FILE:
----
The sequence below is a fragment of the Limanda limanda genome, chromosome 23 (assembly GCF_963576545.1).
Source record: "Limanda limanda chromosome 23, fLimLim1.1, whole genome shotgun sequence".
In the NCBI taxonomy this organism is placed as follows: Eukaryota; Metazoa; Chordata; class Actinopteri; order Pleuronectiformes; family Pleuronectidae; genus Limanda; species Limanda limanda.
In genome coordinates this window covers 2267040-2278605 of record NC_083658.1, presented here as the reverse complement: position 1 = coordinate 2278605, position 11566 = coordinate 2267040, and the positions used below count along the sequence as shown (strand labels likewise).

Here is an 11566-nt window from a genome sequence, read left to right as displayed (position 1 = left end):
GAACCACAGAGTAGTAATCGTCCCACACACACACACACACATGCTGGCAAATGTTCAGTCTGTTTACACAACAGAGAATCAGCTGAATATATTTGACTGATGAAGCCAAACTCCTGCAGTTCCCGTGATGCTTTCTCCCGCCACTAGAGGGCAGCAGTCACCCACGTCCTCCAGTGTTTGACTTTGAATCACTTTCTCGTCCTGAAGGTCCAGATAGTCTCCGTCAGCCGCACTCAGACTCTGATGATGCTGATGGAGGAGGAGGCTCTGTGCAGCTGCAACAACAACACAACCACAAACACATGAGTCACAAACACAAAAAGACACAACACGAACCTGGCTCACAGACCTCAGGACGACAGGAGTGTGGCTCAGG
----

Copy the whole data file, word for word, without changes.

The sequence below is a fragment of the Limanda limanda genome, chromosome 23 (assembly GCF_963576545.1).
Source record: "Limanda limanda chromosome 23, fLimLim1.1, whole genome shotgun sequence".
In the NCBI taxonomy this organism is placed as follows: Eukaryota; Metazoa; Chordata; class Actinopteri; order Pleuronectiformes; family Pleuronectidae; genus Limanda; species Limanda limanda.
In genome coordinates this window covers 2267040-2278605 of record NC_083658.1, presented here as the reverse complement: position 1 = coordinate 2278605, position 11566 = coordinate 2267040, and the positions used below count along the sequence as shown (strand labels likewise).

Here is an 11566-nt window from a genome sequence, read left to right as displayed (position 1 = left end):
GAACCACAGAGTAGTAATCGTCCCACACACACACACACACATGCTGGCAAATGTTCAGTCTGTTTACACAACAGAGAATCAGCTGAATATATTTGACTGATGAAGCCAAACTCCTGCAGTTCCCGTGATGCTTTCTCCCGCCACTAGAGGGCAGCAGTCACCCACGTCCTCCAGTGTTTGACTTTGAATCACTTTCTCGTCCTGAAGGTCCAGATAGTCTCCGTCAGCCGCACTCAGACTCTGATGATGCTGATGGAGGAGGAGGCTCTGTGCAGCTGCAACAACAACACAACCACAAACACATGAGTCACAAACACAAAAAGACACAACACGAACCTGGCTCACAGACCTCAGGACGACAGGAGTGTGGCTCAGG